California’s courts have recognized that wild animals are always considered dangerous, and domestic animals are usually considered harmless. However, if the owner knows that his domesticated animal has “abnormally dangerous propensities”, with “dangerous” meaning “likely to inflict serious injury”, the owner is responsible for the injuries caused by those abnormally dangerous propensities, applying Restatement Second of Torts, Section 509.
Under common law, the owner or keeper of a domestic animal is generally not liable for injuries inflicted by the animal unless the injuries were the result of a vicious propensity of which the owner had notice or knowledge. Liability for foreseeable harm will be imposed only after proof that the particular animal possessed a dangerous propensity that caused the plaintiff’s injury and that the defendant had actual or constructive knowledge of such propensity. The legal term for this knowledge is “scienter”. The main thrust of an action for negligence in a dog attack case is the presentation of evidence, which is convincing to a jury or other trier of fact that the defendant had scienter.
Scienter May Be Established in Several Ways
The most straightforward and persuasive proof of scienter is establishing a history of the dog’s prior attacks or other injurious behavior, which permits a reasonable person to draw the inference that the dog is likely to engage in such behavior again. The knowledge of such behavior, if not actual, will be imputed to the owner or keeper if, with the exercise of reasonable care, he should have known of it. One or two prior bites, however, may not be sufficient to establish a dangerous propensity. The circumstances surrounding the occasion of the biting and its extent demonstrate whether the incident of the prior bite is sufficient to prove scienter. For example, a dog caught in a door and consequently frightened and in pain, may bite as a natural reaction to its circumstances without exhibiting a vicious propensity.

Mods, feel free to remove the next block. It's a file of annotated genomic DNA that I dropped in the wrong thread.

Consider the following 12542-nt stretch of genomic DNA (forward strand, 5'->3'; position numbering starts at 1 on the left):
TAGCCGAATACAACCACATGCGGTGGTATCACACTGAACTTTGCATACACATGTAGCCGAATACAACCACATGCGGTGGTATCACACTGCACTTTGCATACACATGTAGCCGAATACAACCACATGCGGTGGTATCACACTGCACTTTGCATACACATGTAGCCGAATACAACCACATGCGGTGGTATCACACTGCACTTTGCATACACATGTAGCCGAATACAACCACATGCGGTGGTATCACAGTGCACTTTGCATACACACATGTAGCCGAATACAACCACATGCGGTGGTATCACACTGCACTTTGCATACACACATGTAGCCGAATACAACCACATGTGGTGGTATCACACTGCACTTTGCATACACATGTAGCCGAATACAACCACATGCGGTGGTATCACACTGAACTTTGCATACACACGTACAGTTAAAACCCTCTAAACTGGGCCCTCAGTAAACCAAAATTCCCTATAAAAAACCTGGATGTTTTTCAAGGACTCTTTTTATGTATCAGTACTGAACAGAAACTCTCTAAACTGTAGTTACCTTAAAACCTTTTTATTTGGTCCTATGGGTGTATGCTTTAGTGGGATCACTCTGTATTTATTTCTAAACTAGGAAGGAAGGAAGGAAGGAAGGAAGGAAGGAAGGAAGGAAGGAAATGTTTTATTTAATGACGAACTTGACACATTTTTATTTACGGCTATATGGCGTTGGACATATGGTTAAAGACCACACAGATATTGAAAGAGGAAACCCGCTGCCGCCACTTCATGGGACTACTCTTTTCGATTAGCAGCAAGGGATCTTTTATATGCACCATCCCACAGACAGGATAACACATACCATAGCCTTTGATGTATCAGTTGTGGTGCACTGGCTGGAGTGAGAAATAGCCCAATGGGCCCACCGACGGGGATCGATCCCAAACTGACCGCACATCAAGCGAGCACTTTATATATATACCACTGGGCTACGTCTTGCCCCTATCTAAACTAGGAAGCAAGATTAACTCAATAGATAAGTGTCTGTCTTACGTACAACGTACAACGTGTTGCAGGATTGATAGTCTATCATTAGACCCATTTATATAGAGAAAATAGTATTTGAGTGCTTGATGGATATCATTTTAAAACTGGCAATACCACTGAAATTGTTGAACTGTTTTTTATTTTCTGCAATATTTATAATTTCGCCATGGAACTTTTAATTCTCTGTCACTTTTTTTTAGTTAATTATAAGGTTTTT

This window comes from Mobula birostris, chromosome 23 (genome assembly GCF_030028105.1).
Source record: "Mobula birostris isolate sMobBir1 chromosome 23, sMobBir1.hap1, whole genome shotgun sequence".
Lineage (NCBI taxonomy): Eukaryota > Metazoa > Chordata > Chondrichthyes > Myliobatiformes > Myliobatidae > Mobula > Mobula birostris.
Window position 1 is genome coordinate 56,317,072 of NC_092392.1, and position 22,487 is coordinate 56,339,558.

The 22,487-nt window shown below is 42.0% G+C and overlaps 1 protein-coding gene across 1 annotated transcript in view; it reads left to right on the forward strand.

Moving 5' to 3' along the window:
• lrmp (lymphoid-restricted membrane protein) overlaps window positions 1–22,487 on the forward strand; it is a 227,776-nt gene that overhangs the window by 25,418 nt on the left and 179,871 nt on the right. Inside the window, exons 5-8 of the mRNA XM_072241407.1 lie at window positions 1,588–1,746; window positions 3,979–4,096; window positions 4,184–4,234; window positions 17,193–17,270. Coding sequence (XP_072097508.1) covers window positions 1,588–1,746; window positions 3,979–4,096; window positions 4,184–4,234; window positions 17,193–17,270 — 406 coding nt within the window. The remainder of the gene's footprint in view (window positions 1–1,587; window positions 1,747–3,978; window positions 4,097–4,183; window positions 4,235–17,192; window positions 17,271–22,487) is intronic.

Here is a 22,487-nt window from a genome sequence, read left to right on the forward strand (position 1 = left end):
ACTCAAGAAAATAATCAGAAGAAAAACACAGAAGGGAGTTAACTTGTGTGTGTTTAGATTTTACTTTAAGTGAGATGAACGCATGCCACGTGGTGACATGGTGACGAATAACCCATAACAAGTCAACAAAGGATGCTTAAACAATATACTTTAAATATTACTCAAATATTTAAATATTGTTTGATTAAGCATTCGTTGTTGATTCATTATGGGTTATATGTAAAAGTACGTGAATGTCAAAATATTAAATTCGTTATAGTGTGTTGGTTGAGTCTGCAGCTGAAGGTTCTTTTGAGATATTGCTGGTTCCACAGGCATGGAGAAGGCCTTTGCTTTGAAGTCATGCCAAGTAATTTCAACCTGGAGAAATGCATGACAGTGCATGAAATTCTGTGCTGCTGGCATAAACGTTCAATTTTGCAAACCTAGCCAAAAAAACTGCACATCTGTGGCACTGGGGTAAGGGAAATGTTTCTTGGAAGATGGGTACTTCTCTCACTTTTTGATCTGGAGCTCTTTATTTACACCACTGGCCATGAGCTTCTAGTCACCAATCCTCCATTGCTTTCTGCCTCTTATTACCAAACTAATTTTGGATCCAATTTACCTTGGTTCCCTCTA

A second method is to show actual or constructive knowledge of a propensity or tendency of the animal to act in a certain way under certain circumstances, although no actual attack or injury ever occurred. Scienter will be found when the owner or keeper has seen or heard enough to convince a man of ordinary prudence or, at least, to raise a reasonable inference of the animal’s inclination to commit the class of injury charged against it. Thus, the old English common law maxim, “A dog is entitled to a first bite,” is no longer true. For example, knowledge of a change in a dog’s temperament from friendly and gentle to “ill-natured” after a brief stay in a kennel is considered adequate notice to the owner or keeper that, if not properly restrained or confined, the dog will be likely to injure someone.